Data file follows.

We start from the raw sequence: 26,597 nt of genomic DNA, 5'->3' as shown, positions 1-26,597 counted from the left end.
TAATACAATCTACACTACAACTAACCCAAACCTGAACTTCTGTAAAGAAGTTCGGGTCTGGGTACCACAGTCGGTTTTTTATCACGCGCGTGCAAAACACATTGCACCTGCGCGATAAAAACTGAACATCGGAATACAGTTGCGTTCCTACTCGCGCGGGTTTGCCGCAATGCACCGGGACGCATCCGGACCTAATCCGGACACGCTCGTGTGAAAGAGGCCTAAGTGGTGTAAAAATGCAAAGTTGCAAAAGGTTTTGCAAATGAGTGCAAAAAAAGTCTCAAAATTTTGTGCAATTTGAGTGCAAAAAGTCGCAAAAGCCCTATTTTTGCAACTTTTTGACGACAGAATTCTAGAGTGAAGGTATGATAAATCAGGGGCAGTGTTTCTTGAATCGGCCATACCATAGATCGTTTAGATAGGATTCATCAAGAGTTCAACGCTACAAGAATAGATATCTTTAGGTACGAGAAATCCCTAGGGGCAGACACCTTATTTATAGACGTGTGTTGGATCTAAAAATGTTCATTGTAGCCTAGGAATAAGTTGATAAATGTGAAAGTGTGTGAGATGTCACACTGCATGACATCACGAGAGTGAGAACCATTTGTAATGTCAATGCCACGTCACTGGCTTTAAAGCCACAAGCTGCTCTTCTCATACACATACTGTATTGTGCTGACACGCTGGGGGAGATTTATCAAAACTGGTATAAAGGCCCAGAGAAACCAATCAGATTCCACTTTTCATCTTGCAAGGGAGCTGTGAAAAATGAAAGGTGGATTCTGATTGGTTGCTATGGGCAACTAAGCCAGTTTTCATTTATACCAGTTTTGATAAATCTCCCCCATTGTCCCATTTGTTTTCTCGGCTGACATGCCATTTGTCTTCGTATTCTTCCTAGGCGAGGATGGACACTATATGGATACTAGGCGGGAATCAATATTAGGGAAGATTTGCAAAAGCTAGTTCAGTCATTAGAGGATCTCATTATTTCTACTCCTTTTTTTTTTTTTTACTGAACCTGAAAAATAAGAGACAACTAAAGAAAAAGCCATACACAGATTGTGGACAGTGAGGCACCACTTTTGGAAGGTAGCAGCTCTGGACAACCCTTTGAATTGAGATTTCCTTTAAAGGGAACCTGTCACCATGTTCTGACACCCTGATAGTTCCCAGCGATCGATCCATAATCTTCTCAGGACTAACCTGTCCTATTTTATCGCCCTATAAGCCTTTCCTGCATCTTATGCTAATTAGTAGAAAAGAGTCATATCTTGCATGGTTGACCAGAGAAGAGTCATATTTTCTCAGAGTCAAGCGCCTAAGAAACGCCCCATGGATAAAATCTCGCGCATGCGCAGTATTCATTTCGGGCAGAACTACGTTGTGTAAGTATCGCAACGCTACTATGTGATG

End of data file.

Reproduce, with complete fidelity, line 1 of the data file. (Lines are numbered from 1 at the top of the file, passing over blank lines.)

We start from the raw sequence: 26,597 nt of genomic DNA, 5'->3' as shown, positions 1-26,597 counted from the left end.